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Home https://server7.kproxy.com/servlet/redirect.srv/sruj/smyrwpoii/p2/ Health https://server7.kproxy.com/servlet/redirect.srv/sruj/smyrwpoii/p2/ With Pennsylvania leading the U.S. in Lyme disease cases, state and local officials are taking action

With Pennsylvania leading the U.S. in Lyme disease cases, state and local officials are taking action



There were 11,900 confirmed and probable cases in the state in 2017, according to government data. The growing health problem has prompted officials to launch initiatives to deal with it.

Anne Desjardins was bitten by a tick, but she doesn't know when.

She noticed ticks in the backyard of her Wyomissing home, but never imagined the mark they'd leave on her life.

She began to suffer fatigue in 2010. Not the tiredness of sleep, but "incredibly horrible fatigue," she recalls. That was followed by hives, dizziness while driving and hearing in her left ear.

There was a funny sensation in the left side of her face. She had trouble speaking and remembering things. At first, doctors could find no physical ailment. It was stress or depression, they said.

"It just didn't make sense what was happening to me," said Desjardins.

It wasn't until 201

7 that a blood test unraveled the mystery: Desjardins had Lyme

She isn 'a disease caused by bacteria transmitted by the bite of a black-legged tick, commonly known as a tick.

New tick found in Pennsylvania is drawing plenty of attention. t alone in battling her illness

Pennsylvania leads the nation in the number of confirmed and probable cases of Lyme disease: 11,900 in 2017, according to the US Centers for Disease Control and Prevention

It's a growing health problem that has prompted state and local officials to launch initiatives to deal with it.

Pennsylvania has started a five-year survey on ticks in all 67 counties, a move that will help determine the threat of disease-bearing ticks. Since the survey began last July, the Department of Environmental Protection has captured more than 3,600 adult ticks and sends them to a department lab, where their DNA will be studied, according to Elizabeth Rementer, and DEP spokeswoman.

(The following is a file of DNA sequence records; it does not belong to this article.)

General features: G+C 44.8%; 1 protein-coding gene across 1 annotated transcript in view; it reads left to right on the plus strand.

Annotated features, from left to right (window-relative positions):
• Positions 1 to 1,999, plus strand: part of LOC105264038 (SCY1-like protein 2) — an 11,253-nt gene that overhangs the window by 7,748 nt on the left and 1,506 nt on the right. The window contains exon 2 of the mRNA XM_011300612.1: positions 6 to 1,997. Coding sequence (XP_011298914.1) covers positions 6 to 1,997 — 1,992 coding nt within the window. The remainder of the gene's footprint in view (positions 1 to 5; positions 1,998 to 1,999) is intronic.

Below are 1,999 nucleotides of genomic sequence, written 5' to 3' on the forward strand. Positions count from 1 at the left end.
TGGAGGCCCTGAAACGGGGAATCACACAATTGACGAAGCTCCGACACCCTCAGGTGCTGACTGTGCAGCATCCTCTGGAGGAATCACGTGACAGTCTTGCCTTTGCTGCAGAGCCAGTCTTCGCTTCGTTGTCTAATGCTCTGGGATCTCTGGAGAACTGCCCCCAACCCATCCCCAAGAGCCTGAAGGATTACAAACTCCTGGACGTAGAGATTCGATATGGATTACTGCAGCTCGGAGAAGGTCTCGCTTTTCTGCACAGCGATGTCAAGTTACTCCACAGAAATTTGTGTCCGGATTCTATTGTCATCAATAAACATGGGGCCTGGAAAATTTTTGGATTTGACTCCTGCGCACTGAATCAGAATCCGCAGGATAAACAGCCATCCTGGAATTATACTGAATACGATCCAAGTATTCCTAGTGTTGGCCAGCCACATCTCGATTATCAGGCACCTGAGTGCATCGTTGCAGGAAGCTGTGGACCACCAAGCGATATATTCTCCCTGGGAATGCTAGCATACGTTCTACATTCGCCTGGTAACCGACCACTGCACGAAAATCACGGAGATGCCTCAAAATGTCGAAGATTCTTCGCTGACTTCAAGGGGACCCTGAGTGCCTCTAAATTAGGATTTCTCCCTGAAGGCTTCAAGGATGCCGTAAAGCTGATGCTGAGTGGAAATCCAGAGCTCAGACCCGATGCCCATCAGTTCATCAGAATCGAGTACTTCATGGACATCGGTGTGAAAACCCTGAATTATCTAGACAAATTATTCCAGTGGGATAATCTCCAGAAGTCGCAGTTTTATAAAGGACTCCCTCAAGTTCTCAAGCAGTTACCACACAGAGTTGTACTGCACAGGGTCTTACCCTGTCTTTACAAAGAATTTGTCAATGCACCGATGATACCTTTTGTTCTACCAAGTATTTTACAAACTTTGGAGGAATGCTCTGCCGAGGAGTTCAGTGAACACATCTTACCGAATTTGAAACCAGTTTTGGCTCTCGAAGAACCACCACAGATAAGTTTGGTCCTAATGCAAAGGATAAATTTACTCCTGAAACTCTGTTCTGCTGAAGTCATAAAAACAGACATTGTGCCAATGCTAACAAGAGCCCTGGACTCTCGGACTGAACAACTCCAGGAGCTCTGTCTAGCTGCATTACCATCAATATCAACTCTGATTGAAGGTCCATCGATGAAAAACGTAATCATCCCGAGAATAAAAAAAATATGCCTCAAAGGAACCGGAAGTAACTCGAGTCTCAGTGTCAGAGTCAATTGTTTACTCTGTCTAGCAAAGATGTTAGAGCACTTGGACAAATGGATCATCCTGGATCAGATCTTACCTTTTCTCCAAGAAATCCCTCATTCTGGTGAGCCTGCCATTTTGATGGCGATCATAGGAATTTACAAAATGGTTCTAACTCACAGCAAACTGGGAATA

"We don Know the frequency in each county, "said Nate Wardle, a spokesman for the Pennsylvania Department of Health, which is funding the survey. "This will help us if we communicate with people on how to protect themselves."

Meanwhile, the state house approved a bill last Wednesday that would require health insurers to cover long-term antibiotic treatment of Lyme disease if a physician prescribes it for a patient. Insurers currently pay for a two-to-four-week regime of antibiotics. A similar bill awaits action in the Senate

Dragging for ticks

As part of the state tick survey, Berks County initiated "tick dragging" dragging a field cloth over grassy parks and other areas to capture ticks – last summer at Blue Marsh Lake, French Creek State Park and other areas, said Evan Corondi, an educational outreach coordinator for the Berks County Conservation District.

Dragging will resume in May, when nymphal typically ticks "questing" – perched on a said blade of grass or plant with its front legs outstretched, waiting to latch onto a passing host, such as a hiker or deer, said Corondi. The young ticks are typically about the size of a poppy seed.

Berks is one of 38 counties, counting the ticks, which causes the most tick-borne illness in Pennsylvania, according to the DEP. Other types of ticks can be found in the state, which carries other diseases, such as Rocky Mountain spotted fever.

"These ticks have the potential of carrying a multitude of diseases," said Corondi.

The five-year survey is funded from an additional $ 2.5 million appropriated in the Health Department's 2018-2019 budget to pay for initiatives recommended by a state Lyme disease task force.

In Chester County, which has the highest number of confirmed and probable cases – more than 10,600, according to TickCheck.com, tick testing lab in East Stroudsburg, officials have placed plastic green tick traps, called tick control stations, at every county park.